Symposium showcases efforts to prepare students for STEM careers
Across the University, a range of programs are preparing skilled professionals in science, technology, engineering and mathematics (STEM), with the goal of keeping the U.S. at the leading edge of science and innovation. Such initiatives were the focus of a symposium Monday, held as part of a week of activities celebrating the formal investiture of President Les Wong.
In her opening remarks, Provost and Vice President for Academic Affairs Sue Rosser outlined why improving STEM education is a national priority for the U.S. "STEM education deficits affect our ability to find cures, improve the health of our citizenry and keep pace with technology," Rosser said.
The nation's shortfall in STEM professionals is not only an economic issue but is also linked to student retention and graduation, according to a panel of speakers representing SF State's Metro Academies Initiative.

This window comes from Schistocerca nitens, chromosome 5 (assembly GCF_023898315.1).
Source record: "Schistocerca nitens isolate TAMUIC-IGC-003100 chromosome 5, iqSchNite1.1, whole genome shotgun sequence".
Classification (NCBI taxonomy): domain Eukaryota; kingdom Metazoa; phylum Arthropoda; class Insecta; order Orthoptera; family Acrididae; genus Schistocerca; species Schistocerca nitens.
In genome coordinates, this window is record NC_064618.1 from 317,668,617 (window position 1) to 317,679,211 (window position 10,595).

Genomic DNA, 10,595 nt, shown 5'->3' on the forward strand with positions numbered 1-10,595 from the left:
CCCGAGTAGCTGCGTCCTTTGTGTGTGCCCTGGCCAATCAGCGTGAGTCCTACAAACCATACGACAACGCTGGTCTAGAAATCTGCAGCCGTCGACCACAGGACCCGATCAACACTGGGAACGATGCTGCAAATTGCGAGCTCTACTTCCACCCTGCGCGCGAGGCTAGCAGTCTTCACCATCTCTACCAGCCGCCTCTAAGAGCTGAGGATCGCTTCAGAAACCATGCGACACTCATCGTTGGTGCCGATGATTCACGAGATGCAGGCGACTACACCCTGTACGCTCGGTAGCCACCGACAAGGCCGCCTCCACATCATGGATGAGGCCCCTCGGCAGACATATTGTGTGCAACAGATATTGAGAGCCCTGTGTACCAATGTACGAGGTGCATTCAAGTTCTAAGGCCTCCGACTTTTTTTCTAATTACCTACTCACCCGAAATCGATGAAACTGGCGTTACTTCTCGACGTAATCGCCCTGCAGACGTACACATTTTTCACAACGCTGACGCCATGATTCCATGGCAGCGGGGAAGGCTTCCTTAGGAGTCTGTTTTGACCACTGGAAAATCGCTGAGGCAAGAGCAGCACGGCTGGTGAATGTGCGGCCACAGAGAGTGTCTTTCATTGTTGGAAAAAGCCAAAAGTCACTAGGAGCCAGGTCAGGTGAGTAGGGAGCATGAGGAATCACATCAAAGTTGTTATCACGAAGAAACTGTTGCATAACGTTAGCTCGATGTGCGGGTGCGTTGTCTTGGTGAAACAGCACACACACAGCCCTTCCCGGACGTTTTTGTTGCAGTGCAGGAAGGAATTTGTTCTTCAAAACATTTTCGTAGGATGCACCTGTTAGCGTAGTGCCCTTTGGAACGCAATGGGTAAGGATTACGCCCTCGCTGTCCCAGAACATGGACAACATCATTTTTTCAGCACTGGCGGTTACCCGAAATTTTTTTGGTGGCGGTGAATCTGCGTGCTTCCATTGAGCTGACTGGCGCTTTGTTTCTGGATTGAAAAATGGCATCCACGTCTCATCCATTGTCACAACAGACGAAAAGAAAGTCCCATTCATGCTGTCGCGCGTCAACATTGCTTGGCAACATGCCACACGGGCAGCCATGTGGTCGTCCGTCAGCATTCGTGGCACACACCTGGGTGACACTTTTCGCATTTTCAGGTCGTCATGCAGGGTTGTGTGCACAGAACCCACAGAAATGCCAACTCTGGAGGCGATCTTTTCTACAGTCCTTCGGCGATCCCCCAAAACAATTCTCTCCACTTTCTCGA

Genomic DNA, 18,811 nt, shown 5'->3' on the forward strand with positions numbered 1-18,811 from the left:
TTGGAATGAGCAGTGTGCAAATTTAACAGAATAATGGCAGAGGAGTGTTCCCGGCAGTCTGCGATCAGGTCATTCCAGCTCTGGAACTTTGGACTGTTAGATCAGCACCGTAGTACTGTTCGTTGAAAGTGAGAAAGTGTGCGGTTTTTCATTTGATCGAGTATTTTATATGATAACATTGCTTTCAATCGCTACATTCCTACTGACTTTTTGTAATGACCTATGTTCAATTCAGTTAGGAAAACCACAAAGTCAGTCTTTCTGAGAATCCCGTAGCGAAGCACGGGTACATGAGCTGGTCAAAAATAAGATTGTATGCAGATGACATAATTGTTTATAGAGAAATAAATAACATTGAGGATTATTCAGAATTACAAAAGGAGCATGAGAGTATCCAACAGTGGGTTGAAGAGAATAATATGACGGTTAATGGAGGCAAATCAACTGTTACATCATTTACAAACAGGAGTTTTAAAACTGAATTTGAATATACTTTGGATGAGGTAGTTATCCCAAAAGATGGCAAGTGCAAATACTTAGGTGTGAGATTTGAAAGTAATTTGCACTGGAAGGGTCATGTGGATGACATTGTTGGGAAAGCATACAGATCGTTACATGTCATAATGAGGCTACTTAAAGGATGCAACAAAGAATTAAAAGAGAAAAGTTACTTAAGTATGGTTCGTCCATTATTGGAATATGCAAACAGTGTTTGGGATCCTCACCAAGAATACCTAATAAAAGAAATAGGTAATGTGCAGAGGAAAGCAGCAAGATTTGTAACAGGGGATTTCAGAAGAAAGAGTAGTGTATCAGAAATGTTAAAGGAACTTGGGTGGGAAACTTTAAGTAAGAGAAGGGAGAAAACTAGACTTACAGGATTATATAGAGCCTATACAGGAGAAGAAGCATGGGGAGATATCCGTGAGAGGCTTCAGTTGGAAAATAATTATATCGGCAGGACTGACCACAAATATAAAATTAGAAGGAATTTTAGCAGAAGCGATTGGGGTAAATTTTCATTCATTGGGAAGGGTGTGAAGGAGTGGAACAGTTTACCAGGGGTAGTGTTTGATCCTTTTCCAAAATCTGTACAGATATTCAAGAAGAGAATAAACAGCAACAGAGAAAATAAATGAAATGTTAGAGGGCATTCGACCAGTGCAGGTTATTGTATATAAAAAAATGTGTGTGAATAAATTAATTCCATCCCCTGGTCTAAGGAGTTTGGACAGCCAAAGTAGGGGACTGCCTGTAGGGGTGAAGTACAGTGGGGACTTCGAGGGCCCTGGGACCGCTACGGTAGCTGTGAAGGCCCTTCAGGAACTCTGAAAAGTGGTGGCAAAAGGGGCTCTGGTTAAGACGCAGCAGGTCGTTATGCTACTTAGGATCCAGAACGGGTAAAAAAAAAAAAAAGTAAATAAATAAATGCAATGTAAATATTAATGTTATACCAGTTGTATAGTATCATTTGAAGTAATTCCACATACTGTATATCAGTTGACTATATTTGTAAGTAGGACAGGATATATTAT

"Sixty percent of students who enter college with the goal of pursuing a science degree end up graduating with a non-STEM degree, and women and minorities are the most underrepresented in the STEM field," said Marilyn Thomas, the initiative's STEM coordinator. Thomas and colleagues discussed how Metro Academies responds to that need by providing underrepresented students with a supportive cohort and a structured sequence of classes that puts them on a fast track to graduation.
Also at the symposium, faculty and students spoke on a panel titled "STEM Beyond the Lab: Technology, Community and Health," and Professor of Mathematics Eric Hsu led a panel on STEM education. Read more about Hsu's work at the Center for Science and Math Education at http://news.sfsu.edu/eric-hsu-discusses-helping-teachers-and-students-succeed-stem